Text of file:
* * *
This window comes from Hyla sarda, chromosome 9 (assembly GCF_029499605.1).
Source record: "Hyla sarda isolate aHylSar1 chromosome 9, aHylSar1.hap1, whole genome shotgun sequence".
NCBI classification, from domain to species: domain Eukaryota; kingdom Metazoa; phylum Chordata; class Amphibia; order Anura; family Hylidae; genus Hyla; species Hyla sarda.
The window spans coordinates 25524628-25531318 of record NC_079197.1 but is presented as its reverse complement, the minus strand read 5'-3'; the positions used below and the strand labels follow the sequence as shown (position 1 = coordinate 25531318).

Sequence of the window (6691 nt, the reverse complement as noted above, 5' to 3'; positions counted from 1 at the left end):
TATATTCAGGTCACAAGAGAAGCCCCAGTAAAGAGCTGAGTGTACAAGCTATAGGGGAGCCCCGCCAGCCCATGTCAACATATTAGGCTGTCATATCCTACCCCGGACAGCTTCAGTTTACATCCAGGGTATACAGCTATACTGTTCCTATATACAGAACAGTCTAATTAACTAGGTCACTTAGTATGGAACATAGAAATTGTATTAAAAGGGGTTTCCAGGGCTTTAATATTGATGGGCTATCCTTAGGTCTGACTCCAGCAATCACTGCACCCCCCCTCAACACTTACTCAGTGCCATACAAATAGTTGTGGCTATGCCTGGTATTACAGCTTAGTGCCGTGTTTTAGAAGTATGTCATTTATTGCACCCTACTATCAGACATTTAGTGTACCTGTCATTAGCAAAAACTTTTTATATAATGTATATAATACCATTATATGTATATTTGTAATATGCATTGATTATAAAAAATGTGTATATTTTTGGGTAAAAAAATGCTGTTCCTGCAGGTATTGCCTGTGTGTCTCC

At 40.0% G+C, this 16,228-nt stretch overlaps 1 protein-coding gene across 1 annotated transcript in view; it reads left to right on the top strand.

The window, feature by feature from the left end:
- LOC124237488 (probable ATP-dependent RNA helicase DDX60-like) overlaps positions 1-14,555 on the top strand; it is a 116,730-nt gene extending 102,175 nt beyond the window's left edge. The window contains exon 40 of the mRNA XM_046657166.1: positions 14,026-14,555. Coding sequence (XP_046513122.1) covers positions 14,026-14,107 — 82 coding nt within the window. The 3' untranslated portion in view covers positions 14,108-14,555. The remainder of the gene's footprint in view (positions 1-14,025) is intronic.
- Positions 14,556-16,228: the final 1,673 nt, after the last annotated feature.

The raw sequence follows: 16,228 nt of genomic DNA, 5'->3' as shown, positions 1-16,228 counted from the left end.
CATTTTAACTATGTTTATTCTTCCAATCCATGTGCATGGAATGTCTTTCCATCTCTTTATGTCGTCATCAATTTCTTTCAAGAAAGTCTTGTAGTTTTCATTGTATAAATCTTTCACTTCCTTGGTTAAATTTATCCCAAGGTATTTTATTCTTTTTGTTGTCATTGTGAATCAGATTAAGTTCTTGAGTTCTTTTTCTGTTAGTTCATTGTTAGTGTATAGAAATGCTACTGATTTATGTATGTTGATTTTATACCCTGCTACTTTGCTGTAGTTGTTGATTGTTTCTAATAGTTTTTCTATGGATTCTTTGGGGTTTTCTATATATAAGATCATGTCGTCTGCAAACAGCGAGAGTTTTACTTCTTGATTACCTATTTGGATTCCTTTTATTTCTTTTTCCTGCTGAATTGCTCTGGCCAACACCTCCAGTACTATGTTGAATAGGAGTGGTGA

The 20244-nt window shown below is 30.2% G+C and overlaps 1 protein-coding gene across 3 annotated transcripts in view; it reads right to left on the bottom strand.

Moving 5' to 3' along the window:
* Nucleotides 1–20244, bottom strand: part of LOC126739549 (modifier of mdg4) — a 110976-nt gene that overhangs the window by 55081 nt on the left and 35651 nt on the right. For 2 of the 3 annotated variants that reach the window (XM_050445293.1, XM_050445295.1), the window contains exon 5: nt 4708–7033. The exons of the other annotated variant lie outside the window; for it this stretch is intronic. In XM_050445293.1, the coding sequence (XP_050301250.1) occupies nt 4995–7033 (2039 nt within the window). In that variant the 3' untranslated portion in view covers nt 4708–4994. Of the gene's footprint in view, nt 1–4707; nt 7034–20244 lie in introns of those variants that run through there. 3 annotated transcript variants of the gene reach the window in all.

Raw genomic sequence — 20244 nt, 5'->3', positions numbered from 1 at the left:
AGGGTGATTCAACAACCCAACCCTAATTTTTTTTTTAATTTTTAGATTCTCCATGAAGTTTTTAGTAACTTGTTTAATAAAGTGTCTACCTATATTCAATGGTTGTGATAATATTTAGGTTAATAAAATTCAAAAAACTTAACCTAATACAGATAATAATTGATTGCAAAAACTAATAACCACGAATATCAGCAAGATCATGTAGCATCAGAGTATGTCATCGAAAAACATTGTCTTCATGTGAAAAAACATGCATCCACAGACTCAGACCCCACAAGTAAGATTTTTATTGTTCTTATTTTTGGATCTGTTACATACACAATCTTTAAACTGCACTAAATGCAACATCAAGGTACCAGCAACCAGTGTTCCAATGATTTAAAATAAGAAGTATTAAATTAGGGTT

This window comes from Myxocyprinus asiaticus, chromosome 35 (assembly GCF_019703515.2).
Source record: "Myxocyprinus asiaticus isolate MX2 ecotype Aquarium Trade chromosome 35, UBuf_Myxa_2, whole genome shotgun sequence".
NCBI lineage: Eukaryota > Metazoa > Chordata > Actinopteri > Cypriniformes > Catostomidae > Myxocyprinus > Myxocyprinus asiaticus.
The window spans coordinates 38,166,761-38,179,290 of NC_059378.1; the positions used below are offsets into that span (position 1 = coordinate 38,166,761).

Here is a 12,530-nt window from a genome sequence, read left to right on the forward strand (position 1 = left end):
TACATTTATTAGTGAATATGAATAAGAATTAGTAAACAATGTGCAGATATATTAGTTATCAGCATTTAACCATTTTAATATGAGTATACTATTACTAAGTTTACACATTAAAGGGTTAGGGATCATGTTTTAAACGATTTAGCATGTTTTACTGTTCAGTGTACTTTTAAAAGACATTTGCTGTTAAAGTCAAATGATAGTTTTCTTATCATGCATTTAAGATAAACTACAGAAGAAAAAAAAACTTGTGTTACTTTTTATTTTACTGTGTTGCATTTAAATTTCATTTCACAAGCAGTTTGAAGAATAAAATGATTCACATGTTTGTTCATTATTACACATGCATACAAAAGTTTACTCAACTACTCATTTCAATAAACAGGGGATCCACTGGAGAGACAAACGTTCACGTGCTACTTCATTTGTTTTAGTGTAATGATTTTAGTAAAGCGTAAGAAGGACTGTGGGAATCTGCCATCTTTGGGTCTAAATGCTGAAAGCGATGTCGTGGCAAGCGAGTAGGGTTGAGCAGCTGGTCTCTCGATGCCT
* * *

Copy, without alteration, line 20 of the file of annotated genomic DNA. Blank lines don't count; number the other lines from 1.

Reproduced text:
NCBI lineage: Eukaryota > Metazoa > Chordata > Actinopteri > Cypriniformes > Catostomidae > Myxocyprinus > Myxocyprinus asiaticus.